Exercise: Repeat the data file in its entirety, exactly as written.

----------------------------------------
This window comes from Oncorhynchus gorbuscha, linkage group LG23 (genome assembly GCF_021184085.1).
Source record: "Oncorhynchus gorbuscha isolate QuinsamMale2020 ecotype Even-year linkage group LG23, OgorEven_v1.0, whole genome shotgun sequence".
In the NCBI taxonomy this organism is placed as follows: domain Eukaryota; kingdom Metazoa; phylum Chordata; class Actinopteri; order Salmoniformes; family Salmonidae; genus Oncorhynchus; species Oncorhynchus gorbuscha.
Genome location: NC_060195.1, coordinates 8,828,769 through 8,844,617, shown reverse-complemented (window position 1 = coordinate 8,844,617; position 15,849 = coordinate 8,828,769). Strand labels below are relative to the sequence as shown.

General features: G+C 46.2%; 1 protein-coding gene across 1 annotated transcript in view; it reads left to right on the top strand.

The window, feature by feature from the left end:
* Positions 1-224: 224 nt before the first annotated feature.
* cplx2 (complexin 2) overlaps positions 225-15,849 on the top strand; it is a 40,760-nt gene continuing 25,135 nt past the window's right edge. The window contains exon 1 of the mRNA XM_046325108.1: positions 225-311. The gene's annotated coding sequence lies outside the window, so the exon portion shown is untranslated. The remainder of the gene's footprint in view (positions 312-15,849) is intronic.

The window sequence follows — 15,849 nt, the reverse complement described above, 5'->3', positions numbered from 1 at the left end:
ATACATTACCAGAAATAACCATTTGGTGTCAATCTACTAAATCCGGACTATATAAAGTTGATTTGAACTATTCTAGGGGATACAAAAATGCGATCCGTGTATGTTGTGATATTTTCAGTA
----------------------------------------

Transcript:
This window comes from Oncorhynchus gorbuscha, linkage group LG23 (genome assembly GCF_021184085.1).
Source record: "Oncorhynchus gorbuscha isolate QuinsamMale2020 ecotype Even-year linkage group LG23, OgorEven_v1.0, whole genome shotgun sequence".
In the NCBI taxonomy this organism is placed as follows: domain Eukaryota; kingdom Metazoa; phylum Chordata; class Actinopteri; order Salmoniformes; family Salmonidae; genus Oncorhynchus; species Oncorhynchus gorbuscha.
Genome location: NC_060195.1, coordinates 8,828,769 through 8,844,617, shown reverse-complemented (window position 1 = coordinate 8,844,617; position 15,849 = coordinate 8,828,769). Strand labels below are relative to the sequence as shown.

General features: G+C 46.2%; 1 protein-coding gene across 1 annotated transcript in view; it reads left to right on the top strand.

The window, feature by feature from the left end:
* Positions 1-224: 224 nt before the first annotated feature.
* cplx2 (complexin 2) overlaps positions 225-15,849 on the top strand; it is a 40,760-nt gene continuing 25,135 nt past the window's right edge. The window contains exon 1 of the mRNA XM_046325108.1: positions 225-311. The gene's annotated coding sequence lies outside the window, so the exon portion shown is untranslated. The remainder of the gene's footprint in view (positions 312-15,849) is intronic.

The window sequence follows — 15,849 nt, the reverse complement described above, 5'->3', positions numbered from 1 at the left end:
ATACATTACCAGAAATAACCATTTGGTGTCAATCTACTAAATCCGGACTATATAAAGTTGATTTGAACTATTCTAGGGGATACAAAAATGCGATCCGTGTATGTTGTGATATTTTCAGTA